Where to Apply Leverage
Over the years, I’ve made it a habit to regularly audit my time. Living by my calendar, it’s easy for me to see where my time goes.
One exercise that truly resonated with me was color-coding tasks: green for tasks that energize me and red for those that drain me. The goal? To fill my calendar with as many green tasks as possible. When my day flows from one energizing task to another, my creative output amplifies exponentially. It’s like a force multiplier. When you’re focused on things you’re good at and love, not only does your efficiency increase, but the quality of your work also skyrockets.
The Buyback Loop: Audit, Transfer, Fill
Dan expands on calendar audit with a three step process he calls the buy back loop:
- Audit: Examine your calendar for both time and energy. Understand where your time goes and how it affects your energy levels.
- Transfer: Delegate or outsource tasks that no longer align with your core creative pursuits or drain your energy.
- Fill: Replace the time you’ve freed up with activities that energize you and contribute significantly to your creative endeavors.
The Pitfalls of Buying Back Time
It’s easy to think, “I can do it all.” But the reality is, stretching yourself too thin can lead to burnout. By not delegating or hiring out certain tasks, you risk not only your mental well-being but also the quality of your work. But remember, it’s not just about business growth; it’s about personal growth and fulfillment. If you aim to offload the wrong things, it can actually work against you.
Over the years, I’ve experimented with outsourcing various tasks. For instance, I once hired help for household chores like laundry. On paper, it made sense. These tasks fell within my buyback rate, and outsourcing them would theoretically free up more time for my creative pursuits. However, I soon realized that I actually enjoyed these simple tasks. They grounded me, provided a break from the digital world, and offered a sense of accomplishment. So, I chose to take them back.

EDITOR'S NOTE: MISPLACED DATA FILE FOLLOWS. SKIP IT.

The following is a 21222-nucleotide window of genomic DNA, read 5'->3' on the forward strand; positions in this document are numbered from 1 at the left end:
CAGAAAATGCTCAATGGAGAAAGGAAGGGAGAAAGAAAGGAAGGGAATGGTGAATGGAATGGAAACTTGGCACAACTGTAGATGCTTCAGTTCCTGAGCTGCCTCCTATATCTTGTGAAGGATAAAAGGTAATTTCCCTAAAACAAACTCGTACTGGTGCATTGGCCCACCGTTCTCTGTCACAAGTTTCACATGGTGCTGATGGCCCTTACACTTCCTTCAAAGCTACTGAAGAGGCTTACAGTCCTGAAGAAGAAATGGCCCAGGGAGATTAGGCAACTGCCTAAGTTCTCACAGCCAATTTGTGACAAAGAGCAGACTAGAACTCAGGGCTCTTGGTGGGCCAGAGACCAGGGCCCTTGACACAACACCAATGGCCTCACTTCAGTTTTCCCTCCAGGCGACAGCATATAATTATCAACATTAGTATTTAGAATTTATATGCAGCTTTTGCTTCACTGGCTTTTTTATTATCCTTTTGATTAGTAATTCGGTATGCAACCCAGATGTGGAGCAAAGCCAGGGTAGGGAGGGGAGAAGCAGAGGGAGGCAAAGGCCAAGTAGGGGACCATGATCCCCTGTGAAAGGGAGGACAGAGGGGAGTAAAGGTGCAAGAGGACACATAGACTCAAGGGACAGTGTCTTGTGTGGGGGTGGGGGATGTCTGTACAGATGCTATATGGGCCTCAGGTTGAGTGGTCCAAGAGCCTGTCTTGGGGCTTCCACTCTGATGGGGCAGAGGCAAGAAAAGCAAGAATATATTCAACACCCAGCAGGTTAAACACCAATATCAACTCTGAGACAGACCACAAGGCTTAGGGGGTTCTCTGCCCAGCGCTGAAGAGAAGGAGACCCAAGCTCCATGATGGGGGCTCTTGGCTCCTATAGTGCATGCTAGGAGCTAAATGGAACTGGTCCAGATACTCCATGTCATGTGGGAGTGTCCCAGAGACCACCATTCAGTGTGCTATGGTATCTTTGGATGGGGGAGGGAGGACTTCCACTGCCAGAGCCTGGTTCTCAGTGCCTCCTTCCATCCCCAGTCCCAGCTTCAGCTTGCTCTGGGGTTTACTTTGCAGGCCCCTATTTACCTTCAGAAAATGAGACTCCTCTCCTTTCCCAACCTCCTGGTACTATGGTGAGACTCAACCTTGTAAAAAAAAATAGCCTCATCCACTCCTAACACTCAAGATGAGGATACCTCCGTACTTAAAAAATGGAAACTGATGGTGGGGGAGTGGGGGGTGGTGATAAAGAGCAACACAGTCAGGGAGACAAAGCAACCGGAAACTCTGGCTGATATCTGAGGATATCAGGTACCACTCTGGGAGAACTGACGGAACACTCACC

The lesson here? While it’s essential to understand the value of your time and consider outsourcing, it’s equally crucial to stay connected to what genuinely brings you joy and fulfillment. Sometimes, the tasks we think of as mundane or time-consuming can offer unexpected moments of mindfulness and satisfaction.
Constantly pursuing growth and achievement is an epidemic of more. Growth for the sake of growth can lead to a chaotic calendar and a loss of direction. It’s essential to ensure that as you grow, you remain aligned with your core values and passions.
The Value of Moments
But here’s the heart of the matter: buying back your time isn’t about having deep pockets or an arsenal of resources. It’s about recognizing the value of moments, both big and small. It’s understanding that every task, every project, every moment spent doing something you don’t love is a moment not spent doing what you truly care about.
It’s not about outsourcing everything in your life, but rather making intentional choices about where your time and energy are best spent.
Whether you’re leveraging capital, using your knowledge and skills, using AI or code, or collaborating, remember that the ultimate goal is to create more space for what truly matters to you.
And sometimes, that might mean rolling up your sleeves and doing the laundry yourself, simply because it brings you joy.